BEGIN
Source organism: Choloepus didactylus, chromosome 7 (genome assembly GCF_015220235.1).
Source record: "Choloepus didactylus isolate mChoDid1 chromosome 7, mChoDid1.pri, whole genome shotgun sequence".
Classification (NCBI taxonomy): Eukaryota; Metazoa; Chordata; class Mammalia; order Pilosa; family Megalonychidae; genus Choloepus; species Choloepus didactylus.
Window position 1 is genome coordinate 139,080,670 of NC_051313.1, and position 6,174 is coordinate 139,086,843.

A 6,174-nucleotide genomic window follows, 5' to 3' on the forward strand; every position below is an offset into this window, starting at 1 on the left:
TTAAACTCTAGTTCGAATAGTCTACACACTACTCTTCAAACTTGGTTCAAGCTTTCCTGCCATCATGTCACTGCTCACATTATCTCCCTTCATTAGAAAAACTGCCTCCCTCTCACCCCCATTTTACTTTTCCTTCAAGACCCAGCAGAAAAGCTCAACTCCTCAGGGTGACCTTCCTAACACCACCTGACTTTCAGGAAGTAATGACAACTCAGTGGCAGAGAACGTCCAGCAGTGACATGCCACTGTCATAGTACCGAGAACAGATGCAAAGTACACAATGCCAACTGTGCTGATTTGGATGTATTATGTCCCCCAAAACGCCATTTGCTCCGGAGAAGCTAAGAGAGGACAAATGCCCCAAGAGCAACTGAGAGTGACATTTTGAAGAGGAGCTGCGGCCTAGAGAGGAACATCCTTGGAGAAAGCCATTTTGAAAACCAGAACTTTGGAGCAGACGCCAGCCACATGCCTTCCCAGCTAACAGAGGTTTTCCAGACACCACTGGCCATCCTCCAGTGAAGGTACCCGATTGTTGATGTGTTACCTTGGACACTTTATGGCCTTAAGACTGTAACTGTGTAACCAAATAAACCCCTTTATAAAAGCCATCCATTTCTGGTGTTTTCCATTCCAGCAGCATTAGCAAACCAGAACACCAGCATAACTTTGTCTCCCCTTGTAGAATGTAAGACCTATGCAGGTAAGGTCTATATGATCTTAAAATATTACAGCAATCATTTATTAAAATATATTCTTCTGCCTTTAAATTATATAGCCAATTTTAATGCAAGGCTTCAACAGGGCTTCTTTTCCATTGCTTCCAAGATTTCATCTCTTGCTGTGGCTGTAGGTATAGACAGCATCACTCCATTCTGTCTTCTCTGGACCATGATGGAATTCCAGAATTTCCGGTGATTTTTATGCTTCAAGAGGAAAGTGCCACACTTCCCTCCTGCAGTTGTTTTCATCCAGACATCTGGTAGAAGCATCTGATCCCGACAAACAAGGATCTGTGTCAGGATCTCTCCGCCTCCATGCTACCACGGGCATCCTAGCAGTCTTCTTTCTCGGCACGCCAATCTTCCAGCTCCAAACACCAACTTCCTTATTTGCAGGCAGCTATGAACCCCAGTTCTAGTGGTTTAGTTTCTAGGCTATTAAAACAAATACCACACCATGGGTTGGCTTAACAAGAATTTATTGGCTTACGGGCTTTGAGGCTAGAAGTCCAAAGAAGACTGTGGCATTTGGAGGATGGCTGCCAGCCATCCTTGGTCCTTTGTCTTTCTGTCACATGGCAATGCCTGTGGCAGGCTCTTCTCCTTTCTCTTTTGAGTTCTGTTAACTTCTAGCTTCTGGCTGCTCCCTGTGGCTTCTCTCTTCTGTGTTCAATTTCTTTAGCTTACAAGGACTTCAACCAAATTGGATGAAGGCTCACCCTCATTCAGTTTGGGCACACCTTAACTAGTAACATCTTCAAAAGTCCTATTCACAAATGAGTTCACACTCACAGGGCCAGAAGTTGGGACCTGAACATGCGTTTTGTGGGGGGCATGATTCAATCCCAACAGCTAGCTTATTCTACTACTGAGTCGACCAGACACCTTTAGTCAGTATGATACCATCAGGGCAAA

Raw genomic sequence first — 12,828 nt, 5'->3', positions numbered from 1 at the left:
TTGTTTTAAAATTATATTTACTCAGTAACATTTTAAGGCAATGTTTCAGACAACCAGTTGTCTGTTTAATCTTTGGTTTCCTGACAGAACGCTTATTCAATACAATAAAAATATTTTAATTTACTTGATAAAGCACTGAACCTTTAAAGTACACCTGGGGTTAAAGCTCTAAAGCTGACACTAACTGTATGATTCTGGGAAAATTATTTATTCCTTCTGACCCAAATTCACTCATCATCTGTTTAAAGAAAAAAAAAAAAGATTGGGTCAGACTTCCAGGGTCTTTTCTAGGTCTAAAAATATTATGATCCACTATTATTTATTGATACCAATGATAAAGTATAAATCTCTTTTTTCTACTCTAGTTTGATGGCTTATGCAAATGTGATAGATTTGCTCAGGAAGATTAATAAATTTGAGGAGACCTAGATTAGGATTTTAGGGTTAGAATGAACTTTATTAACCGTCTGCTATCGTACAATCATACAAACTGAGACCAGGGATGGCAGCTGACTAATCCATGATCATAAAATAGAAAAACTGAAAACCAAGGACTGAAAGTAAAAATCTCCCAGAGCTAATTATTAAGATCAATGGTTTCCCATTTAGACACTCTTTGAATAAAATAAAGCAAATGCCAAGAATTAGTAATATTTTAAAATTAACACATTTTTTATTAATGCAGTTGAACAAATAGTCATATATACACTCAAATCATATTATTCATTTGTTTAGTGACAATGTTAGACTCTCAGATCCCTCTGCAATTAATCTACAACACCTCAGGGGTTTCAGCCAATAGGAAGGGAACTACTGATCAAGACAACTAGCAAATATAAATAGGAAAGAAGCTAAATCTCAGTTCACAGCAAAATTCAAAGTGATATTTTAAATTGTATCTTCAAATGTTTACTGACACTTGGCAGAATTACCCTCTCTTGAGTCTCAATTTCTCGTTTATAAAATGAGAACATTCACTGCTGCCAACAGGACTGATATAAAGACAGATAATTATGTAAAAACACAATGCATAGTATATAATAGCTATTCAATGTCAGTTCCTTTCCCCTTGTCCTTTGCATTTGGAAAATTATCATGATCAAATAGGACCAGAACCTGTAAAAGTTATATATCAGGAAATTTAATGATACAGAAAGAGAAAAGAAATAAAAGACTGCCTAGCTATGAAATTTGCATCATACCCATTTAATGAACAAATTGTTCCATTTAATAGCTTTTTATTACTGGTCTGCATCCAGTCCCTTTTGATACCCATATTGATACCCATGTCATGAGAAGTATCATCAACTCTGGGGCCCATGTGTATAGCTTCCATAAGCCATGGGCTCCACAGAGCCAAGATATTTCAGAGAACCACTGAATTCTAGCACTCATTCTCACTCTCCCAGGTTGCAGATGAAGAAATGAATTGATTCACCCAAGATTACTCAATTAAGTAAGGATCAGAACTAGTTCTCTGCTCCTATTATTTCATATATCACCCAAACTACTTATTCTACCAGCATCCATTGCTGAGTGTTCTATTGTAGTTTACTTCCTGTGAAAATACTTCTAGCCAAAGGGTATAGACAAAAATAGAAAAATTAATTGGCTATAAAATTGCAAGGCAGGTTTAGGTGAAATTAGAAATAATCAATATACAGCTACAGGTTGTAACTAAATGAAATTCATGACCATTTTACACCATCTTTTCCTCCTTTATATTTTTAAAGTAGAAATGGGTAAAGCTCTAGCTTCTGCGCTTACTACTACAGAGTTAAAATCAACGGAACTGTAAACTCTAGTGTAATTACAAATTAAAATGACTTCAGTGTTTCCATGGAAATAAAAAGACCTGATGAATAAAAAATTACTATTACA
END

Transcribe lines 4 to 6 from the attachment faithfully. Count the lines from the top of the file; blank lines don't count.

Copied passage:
Window position 1 is genome coordinate 139,080,670 of NC_051313.1, and position 6,174 is coordinate 139,086,843.

A 6,174-nucleotide genomic window follows, 5' to 3' on the forward strand; every position below is an offset into this window, starting at 1 on the left:
TTAAACTCTAGTTCGAATAGTCTACACACTACTCTTCAAACTTGGTTCAAGCTTTCCTGCCATCATGTCACTGCTCACATTATCTCCCTTCATTAGAAAAACTGCCTCCCTCTCACCCCCATTTTACTTTTCCTTCAAGACCCAGCAGAAAAGCTCAACTCCTCAGGGTGACCTTCCTAACACCACCTGACTTTCAGGAAGTAATGACAACTCAGTGGCAGAGAACGTCCAGCAGTGACATGCCACTGTCATAGTACCGAGAACAGATGCAAAGTACACAATGCCAACTGTGCTGATTTGGATGTATTATGTCCCCCAAAACGCCATTTGCTCCGGAGAAGCTAAGAGAGGACAAATGCCCCAAGAGCAACTGAGAGTGACATTTTGAAGAGGAGCTGCGGCCTAGAGAGGAACATCCTTGGAGAAAGCCATTTTGAAAACCAGAACTTTGGAGCAGACGCCAGCCACATGCCTTCCCAGCTAACAGAGGTTTTCCAGACACCACTGGCCATCCTCCAGTGAAGGTACCCGATTGTTGATGTGTTACCTTGGACACTTTATGGCCTTAAGACTGTAACTGTGTAACCAAATAAACCCCTTTATAAAAGCCATCCATTTCTGGTGTTTTCCATTCCAGCAGCATTAGCAAACCAGAACACCAGCATAACTTTGTCTCCCCTTGTAGAATGTAAGACCTATGCAGGTAAGGTCTATATGATCTTAAAATATTACAGCAATCATTTATTAAAATATATTCTTCTGCCTTTAAATTATATAGCCAATTTTAATGCAAGGCTTCAACAGGGCTTCTTTTCCATTGCTTCCAAGATTTCATCTCTTGCTGTGGCTGTAGGTATAGACAGCATCACTCCATTCTGTCTTCTCTGGACCATGATGGAATTCCAGAATTTCCGGTGATTTTTATGCTTCAAGAGGAAAGTGCCACACTTCCCTCCTGCAGTTGTTTTCATCCAGACATCTGGTAGAAGCATCTGATCCCGACAAACAAGGATCTGTGTCAGGATCTCTCCGCCTCCATGCTACCACGGGCATCCTAGCAGTCTTCTTTCTCGGCACGCCAATCTTCCAGCTCCAAACACCAACTTCCTTATTTGCAGGCAGCTATGAACCCCAGTTCTAGTGGTTTAGTTTCTAGGCTATTAAAACAAATACCACACCATGGGTTGGCTTAACAAGAATTTATTGGCTTACGGGCTTTGAGGCTAGAAGTCCAAAGAAGACTGTGGCATTTGGAGGATGGCTGCCAGCCATCCTTGGTCCTTTGTCTTTCTGTCACATGGCAATGCCTGTGGCAGGCTCTTCTCCTTTCTCTTTTGAGTTCTGTTAACTTCTAGCTTCTGGCTGCTCCCTGTGGCTTCTCTCTTCTGTGTTCAATTTCTTTAGCTTACAAGGACTTCAACCAAATTGGATGAAGGCTCACCCTCATTCAGTTTGGGCACACCTTAACTAGTAACATCTTCAAAAGTCCTATTCACAAATGAGTTCACACTCACAGGGCCAGAAGTTGGGACCTGAACATGCGTTTTGTGGGGGGCATGATTCAATCCCAACAGCTAGCTTATTCTACTACTGAGTCGACCAGACACCTTTAGTCAGTATGATACCATCAGGGCAAA